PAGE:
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Sunday, April 18, 2010

NBA defection may help Memphis


NBC Sports Beyond The Arc
Posted: Wednesday, April 14, 2010 11:37 AM

It’ll sound a little odd, but Josh Pastner’s recruiting may have gotten a boost from Elliot Williams entering the NBA draft.

Williams, Memphis’ leading scorer this season, is a first round lock. And that’s crucial when it comes to Pastner selling his program to other would-be NBA hopefuls, writes Dan Wolken of the Memphis Commerical Appeal.

After all, how many 32-year-old coaches can claim they developed an NBA player?

Not that Pastner needed a lot of help. He secured the top class for 2010 – three five-star players and seven overall committed to the Tigers – and figures to have even more recruits signing up in coming years.

But it’s an important edge when it comes to retaining local talent and vying against the state’s other destinations, like Bruce Pearl at Tennessee. Dan breaks it down beautifully here:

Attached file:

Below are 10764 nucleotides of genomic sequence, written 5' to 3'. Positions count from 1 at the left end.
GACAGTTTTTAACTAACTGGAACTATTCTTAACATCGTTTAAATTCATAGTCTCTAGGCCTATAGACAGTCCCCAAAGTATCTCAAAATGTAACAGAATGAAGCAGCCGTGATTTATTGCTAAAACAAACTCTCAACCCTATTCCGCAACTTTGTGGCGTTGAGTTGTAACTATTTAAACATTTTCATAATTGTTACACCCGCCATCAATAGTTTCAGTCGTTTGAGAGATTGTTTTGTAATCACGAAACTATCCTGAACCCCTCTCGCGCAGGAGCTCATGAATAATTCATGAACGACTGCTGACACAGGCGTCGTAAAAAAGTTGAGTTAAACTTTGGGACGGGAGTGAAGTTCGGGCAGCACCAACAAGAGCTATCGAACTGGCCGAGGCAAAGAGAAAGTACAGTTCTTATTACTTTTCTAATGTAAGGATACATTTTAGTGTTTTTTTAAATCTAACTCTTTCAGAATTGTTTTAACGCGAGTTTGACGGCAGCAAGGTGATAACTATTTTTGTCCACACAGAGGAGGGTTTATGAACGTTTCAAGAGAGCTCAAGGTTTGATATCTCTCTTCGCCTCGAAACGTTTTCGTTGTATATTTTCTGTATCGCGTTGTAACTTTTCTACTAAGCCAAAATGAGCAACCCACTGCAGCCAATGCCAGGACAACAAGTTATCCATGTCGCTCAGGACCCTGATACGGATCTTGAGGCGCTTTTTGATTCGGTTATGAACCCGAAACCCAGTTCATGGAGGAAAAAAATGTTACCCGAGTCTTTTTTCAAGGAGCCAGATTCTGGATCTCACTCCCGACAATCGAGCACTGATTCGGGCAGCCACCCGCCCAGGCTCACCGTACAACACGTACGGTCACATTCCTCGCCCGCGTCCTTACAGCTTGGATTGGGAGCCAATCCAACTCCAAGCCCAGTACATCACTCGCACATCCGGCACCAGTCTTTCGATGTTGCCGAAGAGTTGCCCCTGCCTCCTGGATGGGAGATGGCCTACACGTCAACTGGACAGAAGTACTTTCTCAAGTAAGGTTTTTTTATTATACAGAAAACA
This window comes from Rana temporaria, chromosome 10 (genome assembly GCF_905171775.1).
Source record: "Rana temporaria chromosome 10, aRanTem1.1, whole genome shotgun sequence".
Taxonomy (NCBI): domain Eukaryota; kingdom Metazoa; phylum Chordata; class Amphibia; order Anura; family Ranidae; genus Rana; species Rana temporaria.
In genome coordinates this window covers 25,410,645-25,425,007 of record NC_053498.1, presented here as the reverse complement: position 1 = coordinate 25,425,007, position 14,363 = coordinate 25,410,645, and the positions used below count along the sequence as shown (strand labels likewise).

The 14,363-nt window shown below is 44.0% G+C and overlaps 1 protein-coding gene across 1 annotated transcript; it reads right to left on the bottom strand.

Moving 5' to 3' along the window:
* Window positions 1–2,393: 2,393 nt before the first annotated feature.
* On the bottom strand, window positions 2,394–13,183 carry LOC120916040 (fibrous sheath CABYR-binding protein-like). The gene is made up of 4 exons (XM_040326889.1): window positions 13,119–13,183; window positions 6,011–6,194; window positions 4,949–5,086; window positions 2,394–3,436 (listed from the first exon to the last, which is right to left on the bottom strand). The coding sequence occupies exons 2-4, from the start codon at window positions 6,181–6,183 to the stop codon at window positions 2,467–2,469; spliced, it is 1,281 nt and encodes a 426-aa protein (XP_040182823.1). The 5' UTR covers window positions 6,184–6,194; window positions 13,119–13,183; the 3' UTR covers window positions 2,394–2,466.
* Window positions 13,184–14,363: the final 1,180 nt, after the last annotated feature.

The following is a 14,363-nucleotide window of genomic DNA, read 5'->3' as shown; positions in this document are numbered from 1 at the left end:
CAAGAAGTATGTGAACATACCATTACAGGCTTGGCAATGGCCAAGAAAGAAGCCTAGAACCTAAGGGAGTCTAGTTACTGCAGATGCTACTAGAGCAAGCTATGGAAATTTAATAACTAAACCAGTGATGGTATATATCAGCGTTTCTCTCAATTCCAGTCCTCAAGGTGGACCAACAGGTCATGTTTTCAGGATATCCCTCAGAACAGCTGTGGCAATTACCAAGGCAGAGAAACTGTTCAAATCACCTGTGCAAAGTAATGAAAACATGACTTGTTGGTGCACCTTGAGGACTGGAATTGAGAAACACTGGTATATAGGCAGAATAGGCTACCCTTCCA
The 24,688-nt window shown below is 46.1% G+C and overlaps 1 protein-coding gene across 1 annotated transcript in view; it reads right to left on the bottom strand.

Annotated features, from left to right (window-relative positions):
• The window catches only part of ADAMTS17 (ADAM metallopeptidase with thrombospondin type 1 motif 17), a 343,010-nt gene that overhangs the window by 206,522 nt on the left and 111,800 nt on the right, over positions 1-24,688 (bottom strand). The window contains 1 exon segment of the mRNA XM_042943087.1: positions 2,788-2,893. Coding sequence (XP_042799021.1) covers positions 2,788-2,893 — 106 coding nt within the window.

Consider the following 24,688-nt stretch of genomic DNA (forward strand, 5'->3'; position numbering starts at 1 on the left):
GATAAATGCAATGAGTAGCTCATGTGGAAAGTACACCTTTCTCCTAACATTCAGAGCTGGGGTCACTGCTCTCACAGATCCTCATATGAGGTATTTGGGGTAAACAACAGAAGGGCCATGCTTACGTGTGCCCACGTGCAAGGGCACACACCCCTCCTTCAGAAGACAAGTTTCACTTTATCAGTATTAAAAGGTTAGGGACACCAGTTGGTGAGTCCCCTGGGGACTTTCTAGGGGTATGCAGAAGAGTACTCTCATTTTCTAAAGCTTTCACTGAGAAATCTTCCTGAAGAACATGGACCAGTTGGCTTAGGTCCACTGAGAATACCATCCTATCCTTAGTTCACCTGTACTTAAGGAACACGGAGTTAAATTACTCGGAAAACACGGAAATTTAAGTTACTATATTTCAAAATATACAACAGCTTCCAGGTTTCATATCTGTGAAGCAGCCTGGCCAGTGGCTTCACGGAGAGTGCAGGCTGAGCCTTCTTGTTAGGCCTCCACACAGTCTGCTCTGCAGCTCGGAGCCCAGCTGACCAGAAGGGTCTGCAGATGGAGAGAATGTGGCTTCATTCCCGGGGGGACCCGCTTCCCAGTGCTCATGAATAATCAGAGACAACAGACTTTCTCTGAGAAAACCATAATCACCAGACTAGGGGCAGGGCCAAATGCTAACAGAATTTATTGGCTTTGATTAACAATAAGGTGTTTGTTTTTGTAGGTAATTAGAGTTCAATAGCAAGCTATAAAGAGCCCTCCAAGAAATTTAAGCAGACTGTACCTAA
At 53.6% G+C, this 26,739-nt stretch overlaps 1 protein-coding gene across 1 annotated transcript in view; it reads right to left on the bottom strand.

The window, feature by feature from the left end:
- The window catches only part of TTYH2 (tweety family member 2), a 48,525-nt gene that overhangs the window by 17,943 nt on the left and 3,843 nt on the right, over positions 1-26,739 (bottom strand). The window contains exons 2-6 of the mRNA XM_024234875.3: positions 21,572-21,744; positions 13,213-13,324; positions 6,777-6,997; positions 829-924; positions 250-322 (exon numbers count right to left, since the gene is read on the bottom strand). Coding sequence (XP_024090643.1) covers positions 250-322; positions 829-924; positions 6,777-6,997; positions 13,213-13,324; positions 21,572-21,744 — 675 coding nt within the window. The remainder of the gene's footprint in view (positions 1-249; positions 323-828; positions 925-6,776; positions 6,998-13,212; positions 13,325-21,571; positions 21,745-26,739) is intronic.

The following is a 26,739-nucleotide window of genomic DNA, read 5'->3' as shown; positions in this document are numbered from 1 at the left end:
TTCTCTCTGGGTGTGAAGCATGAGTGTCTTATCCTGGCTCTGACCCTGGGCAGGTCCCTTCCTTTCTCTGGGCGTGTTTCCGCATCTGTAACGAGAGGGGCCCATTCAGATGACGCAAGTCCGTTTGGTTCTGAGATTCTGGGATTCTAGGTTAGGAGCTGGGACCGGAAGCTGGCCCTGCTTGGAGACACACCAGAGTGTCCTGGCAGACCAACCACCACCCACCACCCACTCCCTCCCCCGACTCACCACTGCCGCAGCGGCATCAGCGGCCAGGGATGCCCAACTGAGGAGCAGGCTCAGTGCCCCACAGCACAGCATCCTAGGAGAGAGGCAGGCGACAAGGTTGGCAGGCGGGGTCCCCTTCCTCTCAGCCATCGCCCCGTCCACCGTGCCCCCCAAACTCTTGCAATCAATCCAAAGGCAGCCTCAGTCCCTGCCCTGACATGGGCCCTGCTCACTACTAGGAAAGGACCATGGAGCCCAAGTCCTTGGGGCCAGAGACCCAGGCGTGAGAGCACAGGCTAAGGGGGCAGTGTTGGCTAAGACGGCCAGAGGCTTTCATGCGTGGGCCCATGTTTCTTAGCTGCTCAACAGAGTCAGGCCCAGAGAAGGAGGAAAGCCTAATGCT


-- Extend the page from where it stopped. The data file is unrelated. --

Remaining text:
It's pretty easy to envision Pastner and his coaching staff contrasting the way they handled Williams with the way Bruce Pearl and his staff have handled guys like Tyler Smith and Scotty Hopson. Smith would have undoubtedly been drafted after the 2007-08 season - his first at UT after transferring from Iowa - and possibly in the first round. He was convinced to return to Knoxville and saw his draft stock crater the following year, forcing him to come back as a senior. The story ended badly when he was kicked out of school for an off-court incident last December and is now in Turkey, unlikely to make it to the NBA. Hopson and Williams were both McDonald's All-Americans in 2008, but Hopson was universally considered the better prospect, ranked seven spots ahead of Williams by Scout.com and 11 spots ahead by Rivals.com. Now, as Williams heads to the NBA, Hopson heads back to Tennessee for a junior season, his reputation diminished severely by two mediocre seasons in Knoxville.

It’s not like Pearl’s hurting in recruiting or acclaim – his Volunteers did just reach the Elite Eight – but when it comes to recruiting, everything matters. Especially sending guys to the NBA.